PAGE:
Her degree is in psychology, and she has experience in retail and financial services. But when her grandfather died in 2007, she felt the pull to come back and help.

“I finally pushed my way in and wrote my own job proposal and said I’d come help for a year,” she said.

That was 14 years ago. This past August, she became company president.

“I fell in love with the people and the company, and it’s just a joy to get to work with my dad,” she said. “We work really well together and have complementary skills.”

Her brother, Brian, also spent 12 years in the business building the company’s first website and overall technology infrastructure before leaving for a career in the medical device industry.

Doug Edney has transitioned to “a title yet to be determined,” which means he’s spending more time traveling and advising while easing out of a day-to-day role.

“My dad was 82 when he passed away, and I think he’d be here working today if he were alive, so it’s important I recognize the time to look at transition,” he said. “And I’m very lucky that Jenni is in the business and very capable, so that allows us to look at transition a little differently than my parents and grandparents.”

The board of directors includes Edney, his wife, Lynn, and daughter Jenni, and he’d like to add to it, he said.

“I give my dad a lot of credit because he’s been so courageous and shown a great deal of leadership, engaging in tough conversations with me and being opened to some of my outlandish ideas,” Jenni said.

“We’ve been able to collaborate and create a really solid foundation for our company to continue to grow. Our suppliers know they can count on us, our dealers know they can count on us, and our employees know they can count on us, and the hard work we’ve been doing ensures we will be able to keep our commitment.”

That includes transitioning the company to the Entrepreneurial Operating System, or EOS, an approach that allows Edney Distributing to identify gaps on its team and “helped us get the right people in the right seats,” Jenni said. “We can more effectively communicate the direction the company is going, and every employee owner knows how to contribute each day to move us toward those goals. Being an ESOP really meshes well with EOS because it’s so empowering to our team members.”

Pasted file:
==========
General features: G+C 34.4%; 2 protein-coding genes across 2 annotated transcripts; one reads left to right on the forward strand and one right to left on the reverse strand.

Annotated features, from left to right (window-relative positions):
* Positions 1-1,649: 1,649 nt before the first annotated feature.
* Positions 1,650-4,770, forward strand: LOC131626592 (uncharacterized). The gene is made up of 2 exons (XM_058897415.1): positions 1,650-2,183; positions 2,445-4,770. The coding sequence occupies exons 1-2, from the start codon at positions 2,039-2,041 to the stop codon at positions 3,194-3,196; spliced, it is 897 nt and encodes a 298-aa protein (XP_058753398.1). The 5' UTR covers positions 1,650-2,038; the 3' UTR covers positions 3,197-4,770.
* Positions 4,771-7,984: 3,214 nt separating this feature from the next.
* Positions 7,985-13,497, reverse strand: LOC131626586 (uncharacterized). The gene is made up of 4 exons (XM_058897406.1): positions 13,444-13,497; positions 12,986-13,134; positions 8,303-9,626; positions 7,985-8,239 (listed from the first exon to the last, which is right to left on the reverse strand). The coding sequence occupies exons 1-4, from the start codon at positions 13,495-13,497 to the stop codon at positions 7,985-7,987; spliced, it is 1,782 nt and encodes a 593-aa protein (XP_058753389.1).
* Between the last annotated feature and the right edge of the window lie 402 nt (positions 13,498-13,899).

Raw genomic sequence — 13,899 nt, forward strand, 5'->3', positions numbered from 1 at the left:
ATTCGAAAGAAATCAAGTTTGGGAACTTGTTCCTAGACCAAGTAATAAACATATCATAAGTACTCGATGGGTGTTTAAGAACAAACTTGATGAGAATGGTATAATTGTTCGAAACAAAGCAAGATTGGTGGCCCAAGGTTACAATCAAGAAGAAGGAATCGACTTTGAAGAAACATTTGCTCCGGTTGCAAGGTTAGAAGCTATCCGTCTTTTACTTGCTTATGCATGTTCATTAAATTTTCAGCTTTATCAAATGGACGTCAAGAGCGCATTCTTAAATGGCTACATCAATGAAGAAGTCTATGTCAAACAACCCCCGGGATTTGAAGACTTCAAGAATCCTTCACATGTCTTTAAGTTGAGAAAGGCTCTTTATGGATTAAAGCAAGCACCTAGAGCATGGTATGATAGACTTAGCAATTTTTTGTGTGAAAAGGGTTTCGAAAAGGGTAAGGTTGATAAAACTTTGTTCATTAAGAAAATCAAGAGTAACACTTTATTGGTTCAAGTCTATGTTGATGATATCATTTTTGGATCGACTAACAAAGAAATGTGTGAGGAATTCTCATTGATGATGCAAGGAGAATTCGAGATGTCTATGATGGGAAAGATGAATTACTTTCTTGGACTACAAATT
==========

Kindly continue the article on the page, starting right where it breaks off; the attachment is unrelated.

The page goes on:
The EOS connection also led Edney Distributing to become a member of the Prairie Family Business Association. The company, which has its administrative offices in Minnesota, had participated in another family business event series in that state and met some additional Prairie Family Business Association members.

“So I checked it out and participated in the virtual conference in 2020, and I couldn’t believe what I’d been missing out on,” Jenni said. “The presentations and participants were exactly reflecting the challenges we face as a family business and as a business based in the Midwest. I felt like, ‘Oh my goodness. I found our people.’ I’ve been so pleased. What a dynamic group of really interesting people.”

They’ve participated in webinars, are currently in the board school and went to the 2021 conference in person.

“We’re thrilled to have connected with the Edney family,” said Stephanie Larscheid, executive director of the Prairie Family Business Association.

“What an fantastic fourth-generation business succeeding regionwide. We’re so glad to have been a resource for them already and equally excited for them to connect with other families who are going through similar journeys. They have a lot of best practices to share, and we know more great things are ahead for them.”